Europe's top human rights body will consider suspending Russia's membership in retaliation for Moscow's refusal to withdraw its forces from the breakaway regions of Abkhazia and South Ossetia and to retract its 2008 recognition of the two territories as independent states.
Seventy delegates from the 642-member Parliamentary Assembly of the Council of Europe (PACE) signed a motion that lists a litany of grievances against Russia. Initiated by the chief of Denmark's PACE delegation, Michael Jensen, the motion calls for reconsideration of the Russian delegation's credentials in response to Moscow's alleged persistent failure to meet the organization's Georgia-related resolutions. [For background see the Eurasia Insight archive].
Counter to PACE requests, the signatories argue, "not only has Russia refused to withdraw its unilateral recognition of Abkhazia and South Ossetia, but it has established military, legal and diplomatic links with [the] de facto regimes." It also notes that Russia is in "blatant breach" of the European Union-brokered ceasefire deal that required Moscow to pull its forces back to pre-conflict positions. Hundreds of Russian troops are stationed in both breakaway territories. [For background see the Eurasia Insight archive].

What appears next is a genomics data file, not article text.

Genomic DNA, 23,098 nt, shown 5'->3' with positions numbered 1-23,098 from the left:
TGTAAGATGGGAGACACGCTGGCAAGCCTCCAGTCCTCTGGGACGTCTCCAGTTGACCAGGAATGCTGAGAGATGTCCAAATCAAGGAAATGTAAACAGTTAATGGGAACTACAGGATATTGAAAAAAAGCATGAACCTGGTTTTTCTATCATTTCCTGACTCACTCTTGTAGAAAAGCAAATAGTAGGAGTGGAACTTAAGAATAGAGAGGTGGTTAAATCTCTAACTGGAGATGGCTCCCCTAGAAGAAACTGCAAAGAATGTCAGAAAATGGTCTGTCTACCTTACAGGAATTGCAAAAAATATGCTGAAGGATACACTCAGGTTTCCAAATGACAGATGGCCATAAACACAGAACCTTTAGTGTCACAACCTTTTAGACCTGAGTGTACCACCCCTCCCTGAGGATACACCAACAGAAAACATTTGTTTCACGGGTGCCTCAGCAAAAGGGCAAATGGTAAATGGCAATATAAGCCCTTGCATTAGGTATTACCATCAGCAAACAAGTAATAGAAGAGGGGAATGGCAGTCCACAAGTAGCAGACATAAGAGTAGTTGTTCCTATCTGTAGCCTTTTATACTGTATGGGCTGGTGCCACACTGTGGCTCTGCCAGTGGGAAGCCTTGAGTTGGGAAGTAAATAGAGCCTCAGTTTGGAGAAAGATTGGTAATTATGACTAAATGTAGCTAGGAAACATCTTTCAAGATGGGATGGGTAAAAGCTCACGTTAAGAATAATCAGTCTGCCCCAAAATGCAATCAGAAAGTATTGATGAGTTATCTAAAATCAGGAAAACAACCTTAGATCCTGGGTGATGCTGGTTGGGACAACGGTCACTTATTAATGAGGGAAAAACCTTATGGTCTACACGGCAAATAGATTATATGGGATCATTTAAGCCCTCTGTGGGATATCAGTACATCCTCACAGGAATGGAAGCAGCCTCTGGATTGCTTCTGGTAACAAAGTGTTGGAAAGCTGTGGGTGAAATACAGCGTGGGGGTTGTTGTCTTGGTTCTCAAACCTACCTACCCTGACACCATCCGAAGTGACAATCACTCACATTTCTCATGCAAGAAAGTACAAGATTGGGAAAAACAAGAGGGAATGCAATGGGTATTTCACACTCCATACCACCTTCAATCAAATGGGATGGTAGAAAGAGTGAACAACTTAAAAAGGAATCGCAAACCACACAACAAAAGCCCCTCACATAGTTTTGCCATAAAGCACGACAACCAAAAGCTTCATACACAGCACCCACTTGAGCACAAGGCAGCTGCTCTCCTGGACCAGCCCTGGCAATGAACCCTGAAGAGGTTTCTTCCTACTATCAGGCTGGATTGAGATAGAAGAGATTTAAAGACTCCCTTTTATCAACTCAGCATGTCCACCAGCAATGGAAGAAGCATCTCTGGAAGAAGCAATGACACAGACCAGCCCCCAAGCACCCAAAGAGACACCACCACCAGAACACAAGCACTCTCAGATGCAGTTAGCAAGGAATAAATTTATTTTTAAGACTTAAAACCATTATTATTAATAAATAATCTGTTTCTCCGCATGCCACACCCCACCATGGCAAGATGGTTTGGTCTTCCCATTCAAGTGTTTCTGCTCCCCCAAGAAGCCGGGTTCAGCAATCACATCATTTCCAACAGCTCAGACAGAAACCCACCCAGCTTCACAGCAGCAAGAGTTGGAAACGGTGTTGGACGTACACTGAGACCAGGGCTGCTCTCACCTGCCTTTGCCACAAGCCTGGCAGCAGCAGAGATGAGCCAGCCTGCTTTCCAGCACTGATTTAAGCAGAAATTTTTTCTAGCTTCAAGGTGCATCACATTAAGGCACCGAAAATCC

Discussions of the motion will begin on September 28, according to the PACE website. A majority vote is required for passage. As a rule, 150 to 200 delegates attend the debates. If adopted, the decision would deny voting rights to PACE's Russian delegation.
Signatories include delegates from some of Russia's longtime sparring partners -- Poland, Lithuania, Latvia and Estonia. There are also representatives found on the list that come from countries with warmer ties with Moscow, including Germany, Italy and Turkey.
Georgia, surprisingly, is not among the signatories. Its support for the measure, though, is strong. One Georgian delegate to PACE, Chiora Taktakishvili, told EurasiaNet that the campaign is a manifestation of the Assembly's growing frustration with Russia. "Not only has Russia spurned the past resolutions, but openly says that it has no intention to honor them in the future," Taktakishvili said.
While some PACE members want to punish Russia, there is another group that believes isolating Russia will not help the situation, Taktakishvili said. "The success of the motion depends on which of these two views prevails during the debates," she said.